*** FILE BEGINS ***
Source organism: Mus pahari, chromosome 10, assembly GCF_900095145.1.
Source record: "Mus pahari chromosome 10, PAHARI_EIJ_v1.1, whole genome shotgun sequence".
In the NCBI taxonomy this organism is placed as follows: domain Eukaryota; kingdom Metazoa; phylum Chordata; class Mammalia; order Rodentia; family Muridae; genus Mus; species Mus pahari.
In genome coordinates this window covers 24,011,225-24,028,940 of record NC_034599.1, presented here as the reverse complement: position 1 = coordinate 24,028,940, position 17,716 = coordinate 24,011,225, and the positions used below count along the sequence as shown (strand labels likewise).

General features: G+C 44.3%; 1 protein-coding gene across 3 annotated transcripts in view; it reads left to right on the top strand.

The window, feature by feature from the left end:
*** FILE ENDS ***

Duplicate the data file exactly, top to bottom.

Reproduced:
Source organism: Mus pahari, chromosome 10, assembly GCF_900095145.1.
Source record: "Mus pahari chromosome 10, PAHARI_EIJ_v1.1, whole genome shotgun sequence".
In the NCBI taxonomy this organism is placed as follows: domain Eukaryota; kingdom Metazoa; phylum Chordata; class Mammalia; order Rodentia; family Muridae; genus Mus; species Mus pahari.
In genome coordinates this window covers 24,011,225-24,028,940 of record NC_034599.1, presented here as the reverse complement: position 1 = coordinate 24,028,940, position 17,716 = coordinate 24,011,225, and the positions used below count along the sequence as shown (strand labels likewise).

General features: G+C 44.3%; 1 protein-coding gene across 3 annotated transcripts in view; it reads left to right on the top strand.

The window, feature by feature from the left end: